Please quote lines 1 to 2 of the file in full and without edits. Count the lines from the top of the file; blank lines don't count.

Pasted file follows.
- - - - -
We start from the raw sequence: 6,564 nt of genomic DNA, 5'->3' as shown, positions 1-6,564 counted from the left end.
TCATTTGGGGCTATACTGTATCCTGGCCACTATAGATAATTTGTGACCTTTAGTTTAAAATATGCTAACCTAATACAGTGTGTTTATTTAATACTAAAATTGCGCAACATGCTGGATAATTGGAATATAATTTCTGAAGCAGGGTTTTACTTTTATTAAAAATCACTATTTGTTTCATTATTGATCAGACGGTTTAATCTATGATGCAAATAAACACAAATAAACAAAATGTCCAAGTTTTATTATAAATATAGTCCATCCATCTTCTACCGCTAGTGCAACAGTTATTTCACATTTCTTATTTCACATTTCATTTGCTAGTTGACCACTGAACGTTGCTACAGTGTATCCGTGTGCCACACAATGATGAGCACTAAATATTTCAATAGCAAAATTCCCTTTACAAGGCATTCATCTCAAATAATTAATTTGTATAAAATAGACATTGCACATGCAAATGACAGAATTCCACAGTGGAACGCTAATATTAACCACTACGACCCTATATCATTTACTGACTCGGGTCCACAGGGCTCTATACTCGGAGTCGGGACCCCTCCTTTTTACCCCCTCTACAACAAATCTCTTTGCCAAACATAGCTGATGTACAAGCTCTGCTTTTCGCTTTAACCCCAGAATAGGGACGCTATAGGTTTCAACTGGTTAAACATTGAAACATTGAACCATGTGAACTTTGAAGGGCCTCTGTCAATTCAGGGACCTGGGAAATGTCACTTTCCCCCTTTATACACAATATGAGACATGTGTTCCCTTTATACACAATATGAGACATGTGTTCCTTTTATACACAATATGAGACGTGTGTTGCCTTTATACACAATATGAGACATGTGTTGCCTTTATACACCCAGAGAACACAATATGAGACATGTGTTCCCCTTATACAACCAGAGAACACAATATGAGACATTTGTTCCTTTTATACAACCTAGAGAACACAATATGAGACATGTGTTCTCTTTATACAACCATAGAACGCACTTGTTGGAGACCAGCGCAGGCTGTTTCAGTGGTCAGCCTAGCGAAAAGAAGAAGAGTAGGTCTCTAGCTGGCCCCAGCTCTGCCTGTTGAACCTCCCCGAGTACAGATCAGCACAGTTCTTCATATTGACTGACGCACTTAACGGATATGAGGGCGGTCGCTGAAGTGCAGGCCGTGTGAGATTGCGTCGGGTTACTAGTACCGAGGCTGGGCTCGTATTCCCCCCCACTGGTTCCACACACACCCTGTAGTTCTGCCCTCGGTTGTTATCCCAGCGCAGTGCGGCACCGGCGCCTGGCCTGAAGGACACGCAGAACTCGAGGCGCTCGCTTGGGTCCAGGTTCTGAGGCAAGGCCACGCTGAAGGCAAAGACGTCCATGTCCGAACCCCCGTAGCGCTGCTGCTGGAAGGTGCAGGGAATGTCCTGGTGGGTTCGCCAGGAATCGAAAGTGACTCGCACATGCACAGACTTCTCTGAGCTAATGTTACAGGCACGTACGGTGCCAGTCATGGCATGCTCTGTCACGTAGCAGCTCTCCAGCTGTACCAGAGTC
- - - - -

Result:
We start from the raw sequence: 6,564 nt of genomic DNA, 5'->3' as shown, positions 1-6,564 counted from the left end.
TCATTTGGGGCTATACTGTATCCTGGCCACTATAGATAATTTGTGACCTTTAGTTTAAAATATGCTAACCTAATACAGTGTGTTTATTTAATACTAAAATTGCGCAACATGCTGGATAATTGGAATATAATTTCTGAAGCAGGGTTTTACTTTTATTAAAAATCACTATTTGTTTCATTATTGATCAGACGGTTTAATCTATGATGCAAATAAACACAAATAAACAAAATGTCCAAGTTTTATTATAAATATAGTCCATCCATCTTCTACCGCTAGTGCAACAGTTATTTCACATTTCTTATTTCACATTTCATTTGCTAGTTGACCACTGAACGTTGCTACAGTGTATCCGTGTGCCACACAATGATGAGCACTAAATATTTCAATAGCAAAATTCCCTTTACAAGGCATTCATCTCAAATAATTAATTTGTATAAAATAGACATTGCACATGCAAATGACAGAATTCCACAGTGGAACGCTAATATTAACCACTACGACCCTATATCATTTACTGACTCGGGTCCACAGGGCTCTATACTCGGAGTCGGGACCCCTCCTTTTTACCCCCTCTACAACAAATCTCTTTGCCAAACATAGCTGATGTACAAGCTCTGCTTTTCGCTTTAACCCCAGAATAGGGACGCTATAGGTTTCAACTGGTTAAACATTGAAACATTGAACCATGTGAACTTTGAAGGGCCTCTGTCAATTCAGGGACCTGGGAAATGTCACTTTCCCCCTTTATACACAATATGAGACATGTGTTCCCTTTATACACAATATGAGACATGTGTTCCTTTTATACACAATATGAGACGTGTGTTGCCTTTATACACAATATGAGACATGTGTTGCCTTTATACACCCAGAGAACACAATATGAGACATGTGTTCCCCTTATACAACCAGAGAACACAATATGAGACATTTGTTCCTTTTATACAACCTAGAGAACACAATATGAGACATGTGTTCTCTTTATACAACCATAGAACGCACTTGTTGGAGACCAGCGCAGGCTGTTTCAGTGGTCAGCCTAGCGAAAAGAAGAAGAGTAGGTCTCTAGCTGGCCCCAGCTCTGCCTGTTGAACCTCCCCGAGTACAGATCAGCACAGTTCTTCATATTGACTGACGCACTTAACGGATATGAGGGCGGTCGCTGAAGTGCAGGCCGTGTGAGATTGCGTCGGGTTACTAGTACCGAGGCTGGGCTCGTATTCCCCCCCACTGGTTCCACACACACCCTGTAGTTCTGCCCTCGGTTGTTATCCCAGCGCAGTGCGGCACCGGCGCCTGGCCTGAAGGACACGCAGAACTCGAGGCGCTCGCTTGGGTCCAGGTTCTGAGGCAAGGCCACGCTGAAGGCAAAGACGTCCATGTCCGAACCCCCGTAGCGCTGCTGCTGGAAGGTGCAGGGAATGTCCTGGTGGGTTCGCCAGGAATCGAAAGTGACTCGCACATGCACAGACTTCTCTGAGCTAATGTTACAGGCACGTACGGTGCCAGTCATGGCATGCTCTGTCACGTAGCAGCTCTCCAGCTGTACCAGAGTC